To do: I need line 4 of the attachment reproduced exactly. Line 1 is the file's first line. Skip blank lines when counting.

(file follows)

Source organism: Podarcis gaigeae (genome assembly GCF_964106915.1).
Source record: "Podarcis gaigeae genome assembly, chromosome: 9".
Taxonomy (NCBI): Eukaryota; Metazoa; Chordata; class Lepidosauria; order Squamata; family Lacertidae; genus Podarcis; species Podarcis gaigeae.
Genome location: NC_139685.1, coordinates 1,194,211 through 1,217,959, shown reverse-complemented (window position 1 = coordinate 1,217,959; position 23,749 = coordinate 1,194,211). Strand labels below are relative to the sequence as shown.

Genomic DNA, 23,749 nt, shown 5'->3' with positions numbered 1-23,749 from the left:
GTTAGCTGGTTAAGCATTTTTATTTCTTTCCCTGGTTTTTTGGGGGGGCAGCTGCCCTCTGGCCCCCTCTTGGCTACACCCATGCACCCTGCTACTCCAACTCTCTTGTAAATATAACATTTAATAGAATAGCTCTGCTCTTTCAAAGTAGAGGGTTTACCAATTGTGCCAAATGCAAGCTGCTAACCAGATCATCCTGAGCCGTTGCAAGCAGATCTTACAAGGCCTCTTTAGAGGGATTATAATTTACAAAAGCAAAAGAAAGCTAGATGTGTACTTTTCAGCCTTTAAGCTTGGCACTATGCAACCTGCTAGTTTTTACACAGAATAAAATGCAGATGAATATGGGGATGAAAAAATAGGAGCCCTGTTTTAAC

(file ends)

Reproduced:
Genome location: NC_139685.1, coordinates 1,194,211 through 1,217,959, shown reverse-complemented (window position 1 = coordinate 1,217,959; position 23,749 = coordinate 1,194,211). Strand labels below are relative to the sequence as shown.